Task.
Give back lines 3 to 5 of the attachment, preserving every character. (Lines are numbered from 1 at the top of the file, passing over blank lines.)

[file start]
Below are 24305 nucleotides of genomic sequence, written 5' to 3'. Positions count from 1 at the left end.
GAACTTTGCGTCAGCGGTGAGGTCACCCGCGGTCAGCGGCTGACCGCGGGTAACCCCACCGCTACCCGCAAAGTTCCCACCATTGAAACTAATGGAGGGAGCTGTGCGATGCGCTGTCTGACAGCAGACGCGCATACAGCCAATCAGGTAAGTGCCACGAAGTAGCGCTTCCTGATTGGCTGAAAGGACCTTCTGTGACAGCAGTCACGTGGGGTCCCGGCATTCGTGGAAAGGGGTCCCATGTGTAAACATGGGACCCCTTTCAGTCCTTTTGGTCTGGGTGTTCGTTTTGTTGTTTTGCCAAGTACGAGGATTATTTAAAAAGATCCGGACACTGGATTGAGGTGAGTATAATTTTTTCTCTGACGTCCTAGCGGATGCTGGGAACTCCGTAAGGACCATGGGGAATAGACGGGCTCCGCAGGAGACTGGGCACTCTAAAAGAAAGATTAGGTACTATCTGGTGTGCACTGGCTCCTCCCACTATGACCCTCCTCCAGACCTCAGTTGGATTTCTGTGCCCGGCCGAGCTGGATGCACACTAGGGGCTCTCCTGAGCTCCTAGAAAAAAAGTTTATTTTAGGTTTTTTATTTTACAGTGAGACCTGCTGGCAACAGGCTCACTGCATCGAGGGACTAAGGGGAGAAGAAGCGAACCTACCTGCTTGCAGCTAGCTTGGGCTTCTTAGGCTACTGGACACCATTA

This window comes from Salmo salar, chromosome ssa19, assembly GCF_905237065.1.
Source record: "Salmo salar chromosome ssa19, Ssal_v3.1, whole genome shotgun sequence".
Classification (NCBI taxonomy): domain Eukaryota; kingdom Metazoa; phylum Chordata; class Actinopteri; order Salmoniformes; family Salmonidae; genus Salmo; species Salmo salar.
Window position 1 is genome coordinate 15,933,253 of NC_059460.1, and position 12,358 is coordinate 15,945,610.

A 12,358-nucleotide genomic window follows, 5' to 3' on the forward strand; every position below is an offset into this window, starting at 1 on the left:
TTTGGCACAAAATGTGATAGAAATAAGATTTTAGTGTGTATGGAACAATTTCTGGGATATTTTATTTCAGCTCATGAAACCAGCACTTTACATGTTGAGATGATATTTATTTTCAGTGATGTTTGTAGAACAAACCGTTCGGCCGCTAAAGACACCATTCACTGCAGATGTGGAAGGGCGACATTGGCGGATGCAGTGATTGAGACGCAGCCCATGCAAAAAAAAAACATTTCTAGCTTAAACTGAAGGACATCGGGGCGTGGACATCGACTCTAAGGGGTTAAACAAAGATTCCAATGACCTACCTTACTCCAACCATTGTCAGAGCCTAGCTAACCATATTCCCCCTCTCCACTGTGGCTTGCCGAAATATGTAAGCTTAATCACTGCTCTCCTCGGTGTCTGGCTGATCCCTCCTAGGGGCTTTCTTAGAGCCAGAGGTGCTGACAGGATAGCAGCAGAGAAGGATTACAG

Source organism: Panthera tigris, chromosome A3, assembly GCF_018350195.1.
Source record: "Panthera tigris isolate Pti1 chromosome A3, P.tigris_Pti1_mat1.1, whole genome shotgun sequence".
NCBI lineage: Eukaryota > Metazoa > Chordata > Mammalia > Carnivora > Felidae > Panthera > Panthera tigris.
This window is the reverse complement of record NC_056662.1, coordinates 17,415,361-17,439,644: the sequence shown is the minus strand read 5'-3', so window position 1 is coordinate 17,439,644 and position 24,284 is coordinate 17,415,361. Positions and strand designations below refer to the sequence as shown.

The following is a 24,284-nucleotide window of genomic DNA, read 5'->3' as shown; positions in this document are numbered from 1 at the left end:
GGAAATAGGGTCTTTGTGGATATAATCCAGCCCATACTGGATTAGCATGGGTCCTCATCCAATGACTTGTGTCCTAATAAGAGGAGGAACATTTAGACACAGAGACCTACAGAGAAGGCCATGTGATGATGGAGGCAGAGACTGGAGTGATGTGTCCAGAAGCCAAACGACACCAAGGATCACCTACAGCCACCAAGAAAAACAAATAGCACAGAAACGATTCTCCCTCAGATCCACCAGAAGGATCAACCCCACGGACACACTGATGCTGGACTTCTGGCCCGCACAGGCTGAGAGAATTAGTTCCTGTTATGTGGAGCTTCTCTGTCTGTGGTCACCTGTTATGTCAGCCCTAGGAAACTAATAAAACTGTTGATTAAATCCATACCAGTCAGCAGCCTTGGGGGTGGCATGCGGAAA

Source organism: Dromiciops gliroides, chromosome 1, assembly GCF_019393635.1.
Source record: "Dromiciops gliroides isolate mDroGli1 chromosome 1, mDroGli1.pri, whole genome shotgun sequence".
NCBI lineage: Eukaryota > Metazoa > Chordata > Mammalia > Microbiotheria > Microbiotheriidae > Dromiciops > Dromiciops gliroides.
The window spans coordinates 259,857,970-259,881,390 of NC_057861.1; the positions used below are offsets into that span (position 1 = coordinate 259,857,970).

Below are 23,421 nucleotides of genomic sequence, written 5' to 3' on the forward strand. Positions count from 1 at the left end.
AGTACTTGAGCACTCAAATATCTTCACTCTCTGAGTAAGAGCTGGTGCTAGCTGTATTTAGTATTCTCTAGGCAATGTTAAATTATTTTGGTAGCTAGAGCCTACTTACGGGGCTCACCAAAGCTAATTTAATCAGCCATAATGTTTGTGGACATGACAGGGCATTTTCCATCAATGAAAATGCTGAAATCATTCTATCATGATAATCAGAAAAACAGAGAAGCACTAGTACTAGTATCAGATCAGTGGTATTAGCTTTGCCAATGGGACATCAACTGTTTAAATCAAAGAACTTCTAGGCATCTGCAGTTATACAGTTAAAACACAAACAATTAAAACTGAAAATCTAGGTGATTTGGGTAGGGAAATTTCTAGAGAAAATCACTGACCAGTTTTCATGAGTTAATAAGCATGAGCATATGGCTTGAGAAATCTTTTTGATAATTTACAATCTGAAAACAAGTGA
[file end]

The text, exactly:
This window comes from Salmo salar, chromosome ssa19, assembly GCF_905237065.1.
Source record: "Salmo salar chromosome ssa19, Ssal_v3.1, whole genome shotgun sequence".
Classification (NCBI taxonomy): domain Eukaryota; kingdom Metazoa; phylum Chordata; class Actinopteri; order Salmoniformes; family Salmonidae; genus Salmo; species Salmo salar.